Dividing Retirement Savings May Require a QDRO
It is a very common scenario for a couple to divorce after putting a retirement plan in place. What many do not realize, however, is that certain instruments are not divisible under the sole authority of a divorce decree. Many retirement accounts require an instrument referred to as a Qualified Domestic Relations Order (QDRO). It is important to be aware of which assets may require a QDRO, as failure to appreciate this necessity could have severe tax consequences.
Definitions and Terms
Some retirement instruments may be divided or disbursed under the terms of your divorce decree. The most common example of these would be an Individual Retirement Account (IRA). An IRA is an investment account usually opened by an individual or small business to hold the proceeds of other assets such as stocks or mutual funds. However, most accounts or instruments that are specifically designed for retirement must be handled through the use of a QDRO. The QDRO may be addressed in the divorce agreement, but the relevant asset cannot be disbursed via the divorce agreement itself.
A QDRO is a document in two parts: a domestic relations order, and a qualification of that order. A judge may issue a domestic relations order, but if that order contains provisions that distribute any property interest vested in one person to another payee, it needs to be qualified. For example, pensions are property interests that are often at issue during a divorce. In most states, including Illinois, ex-spouses can be granted shares of a pension. To grant that interest, however, a QDRO is necessary to remove the shares from one spouse’s ownership and transfer them to the other spouse.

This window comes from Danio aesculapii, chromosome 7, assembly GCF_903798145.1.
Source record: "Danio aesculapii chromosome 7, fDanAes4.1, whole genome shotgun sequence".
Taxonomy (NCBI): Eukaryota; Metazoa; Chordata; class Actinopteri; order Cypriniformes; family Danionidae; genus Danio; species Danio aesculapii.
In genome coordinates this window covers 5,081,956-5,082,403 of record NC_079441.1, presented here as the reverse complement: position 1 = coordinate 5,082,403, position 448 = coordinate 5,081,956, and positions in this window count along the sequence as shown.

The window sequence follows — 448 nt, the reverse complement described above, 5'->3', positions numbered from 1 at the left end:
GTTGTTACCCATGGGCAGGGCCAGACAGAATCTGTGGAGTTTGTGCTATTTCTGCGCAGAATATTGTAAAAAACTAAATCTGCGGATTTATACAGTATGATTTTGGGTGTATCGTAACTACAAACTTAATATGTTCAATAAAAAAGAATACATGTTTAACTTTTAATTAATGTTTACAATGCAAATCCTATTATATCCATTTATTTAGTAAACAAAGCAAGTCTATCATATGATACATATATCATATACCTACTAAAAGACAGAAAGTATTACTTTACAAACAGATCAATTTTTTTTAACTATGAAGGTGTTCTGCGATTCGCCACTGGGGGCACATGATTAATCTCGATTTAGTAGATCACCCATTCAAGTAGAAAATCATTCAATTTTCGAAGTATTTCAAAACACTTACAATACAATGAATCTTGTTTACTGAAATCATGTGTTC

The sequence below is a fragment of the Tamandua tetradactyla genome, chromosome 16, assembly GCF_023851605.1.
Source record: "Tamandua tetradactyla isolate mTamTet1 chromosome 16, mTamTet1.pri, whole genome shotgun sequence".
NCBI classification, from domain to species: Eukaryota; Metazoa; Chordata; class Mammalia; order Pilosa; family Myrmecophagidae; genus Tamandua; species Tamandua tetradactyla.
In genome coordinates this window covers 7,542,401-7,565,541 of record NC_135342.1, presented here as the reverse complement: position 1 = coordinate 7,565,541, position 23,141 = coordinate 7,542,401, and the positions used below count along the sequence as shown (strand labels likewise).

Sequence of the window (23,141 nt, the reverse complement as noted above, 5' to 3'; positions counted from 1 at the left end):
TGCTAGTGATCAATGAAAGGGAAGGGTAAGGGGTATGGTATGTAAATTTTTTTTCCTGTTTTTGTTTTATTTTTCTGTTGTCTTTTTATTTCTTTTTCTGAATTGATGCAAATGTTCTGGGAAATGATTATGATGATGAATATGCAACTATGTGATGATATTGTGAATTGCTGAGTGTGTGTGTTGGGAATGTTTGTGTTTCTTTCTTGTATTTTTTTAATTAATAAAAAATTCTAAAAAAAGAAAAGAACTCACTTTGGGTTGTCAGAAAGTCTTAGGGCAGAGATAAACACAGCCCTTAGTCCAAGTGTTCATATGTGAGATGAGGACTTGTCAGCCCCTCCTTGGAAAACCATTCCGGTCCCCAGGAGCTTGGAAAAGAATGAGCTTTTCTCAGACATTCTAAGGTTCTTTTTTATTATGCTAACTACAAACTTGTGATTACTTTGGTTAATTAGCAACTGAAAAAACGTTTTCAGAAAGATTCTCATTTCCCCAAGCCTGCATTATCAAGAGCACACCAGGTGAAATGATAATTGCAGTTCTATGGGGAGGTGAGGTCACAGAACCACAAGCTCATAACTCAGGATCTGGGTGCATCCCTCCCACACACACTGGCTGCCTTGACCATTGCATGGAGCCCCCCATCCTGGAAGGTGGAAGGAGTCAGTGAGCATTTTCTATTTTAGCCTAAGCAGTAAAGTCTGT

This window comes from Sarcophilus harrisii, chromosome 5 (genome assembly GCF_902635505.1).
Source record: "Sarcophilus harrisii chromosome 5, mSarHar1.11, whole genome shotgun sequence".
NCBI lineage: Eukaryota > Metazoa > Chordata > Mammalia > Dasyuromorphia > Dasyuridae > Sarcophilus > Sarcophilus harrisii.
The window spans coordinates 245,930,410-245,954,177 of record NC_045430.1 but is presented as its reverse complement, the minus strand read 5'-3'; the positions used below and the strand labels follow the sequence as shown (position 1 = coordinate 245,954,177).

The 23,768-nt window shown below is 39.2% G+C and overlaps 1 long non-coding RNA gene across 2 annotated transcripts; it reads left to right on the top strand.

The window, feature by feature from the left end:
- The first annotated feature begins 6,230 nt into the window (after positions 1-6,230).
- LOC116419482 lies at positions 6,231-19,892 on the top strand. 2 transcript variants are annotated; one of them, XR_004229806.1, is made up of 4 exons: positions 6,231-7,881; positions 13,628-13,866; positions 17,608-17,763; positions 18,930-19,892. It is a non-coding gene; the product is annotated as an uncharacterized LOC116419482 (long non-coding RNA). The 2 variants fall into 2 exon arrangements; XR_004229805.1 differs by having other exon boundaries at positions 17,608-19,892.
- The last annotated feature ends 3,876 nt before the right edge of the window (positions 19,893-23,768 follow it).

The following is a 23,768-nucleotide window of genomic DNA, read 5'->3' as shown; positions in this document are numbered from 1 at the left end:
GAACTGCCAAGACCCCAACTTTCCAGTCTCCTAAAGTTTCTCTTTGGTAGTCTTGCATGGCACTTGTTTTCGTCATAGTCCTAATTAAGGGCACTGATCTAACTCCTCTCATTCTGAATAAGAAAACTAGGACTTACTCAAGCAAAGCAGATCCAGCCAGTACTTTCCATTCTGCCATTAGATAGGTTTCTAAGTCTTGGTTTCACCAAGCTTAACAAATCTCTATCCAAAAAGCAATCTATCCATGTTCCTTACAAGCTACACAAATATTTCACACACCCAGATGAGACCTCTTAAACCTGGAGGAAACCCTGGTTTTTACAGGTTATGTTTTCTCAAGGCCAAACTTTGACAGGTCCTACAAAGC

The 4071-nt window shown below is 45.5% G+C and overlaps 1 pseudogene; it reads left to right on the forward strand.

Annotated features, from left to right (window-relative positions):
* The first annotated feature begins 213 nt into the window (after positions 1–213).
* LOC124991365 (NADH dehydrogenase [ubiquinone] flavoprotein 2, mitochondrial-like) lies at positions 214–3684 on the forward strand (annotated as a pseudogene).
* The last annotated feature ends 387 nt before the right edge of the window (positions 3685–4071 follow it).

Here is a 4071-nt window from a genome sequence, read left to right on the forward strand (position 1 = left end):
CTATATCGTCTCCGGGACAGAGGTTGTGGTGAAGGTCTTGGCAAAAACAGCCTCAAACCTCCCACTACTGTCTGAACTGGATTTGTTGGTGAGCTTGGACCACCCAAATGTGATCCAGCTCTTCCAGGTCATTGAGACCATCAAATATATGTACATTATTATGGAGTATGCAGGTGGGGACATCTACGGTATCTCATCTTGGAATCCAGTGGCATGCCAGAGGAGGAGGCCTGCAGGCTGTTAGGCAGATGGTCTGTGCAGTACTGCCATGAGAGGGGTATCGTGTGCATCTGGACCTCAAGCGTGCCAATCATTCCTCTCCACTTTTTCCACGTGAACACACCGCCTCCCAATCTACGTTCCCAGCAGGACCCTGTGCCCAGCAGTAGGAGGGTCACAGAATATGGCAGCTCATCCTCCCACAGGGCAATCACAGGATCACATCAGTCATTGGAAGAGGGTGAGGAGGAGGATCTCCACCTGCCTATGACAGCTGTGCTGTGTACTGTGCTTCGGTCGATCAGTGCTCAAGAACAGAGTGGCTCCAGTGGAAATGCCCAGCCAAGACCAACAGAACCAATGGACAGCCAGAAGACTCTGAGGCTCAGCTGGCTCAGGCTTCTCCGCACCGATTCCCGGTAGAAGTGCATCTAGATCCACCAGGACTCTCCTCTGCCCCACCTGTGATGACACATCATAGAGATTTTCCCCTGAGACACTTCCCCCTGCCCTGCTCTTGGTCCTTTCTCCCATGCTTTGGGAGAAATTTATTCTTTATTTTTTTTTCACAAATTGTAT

Ensuring Your QDRO Is Valid
The pivotal part of the QDRO process is ensuring that it complies both with your retirement plan’s rules and the federal Employee Retirement Income Security Act (ERISA). There are certain provisions that must be included in a domestic relations order for it to be qualified as a QDRO, including:
- The name, address and any other pertinent information of both the participant in the plan and the alternate payee—for example, the employee and the soon-to-be ex-spouse;
- The plan information;
- The dollar amount or percentage of the plan that is to go to the alternate payee as determined by the process of equitable distribution of marital assets; and
- The period or number of payments for which the order is applicable.
Be advised that it is possible to avoid a QDRO altogether if your spouse will accept a greater share of marital property in exchange for forgoing his or her portion of retirement benefit. Choosing to do so, however, could result in an increased tax burden.
Speak With a Property Division Lawyer
It can be difficult to ensure that all goes smoothly in a divorce. If you have further questions about QDROs and asset distribution, contact an experienced Kane County divorce lawyer. Call 630-232-9700 for a confidential consultation at The Law Offices of Douglas B. Warlick & Associates today.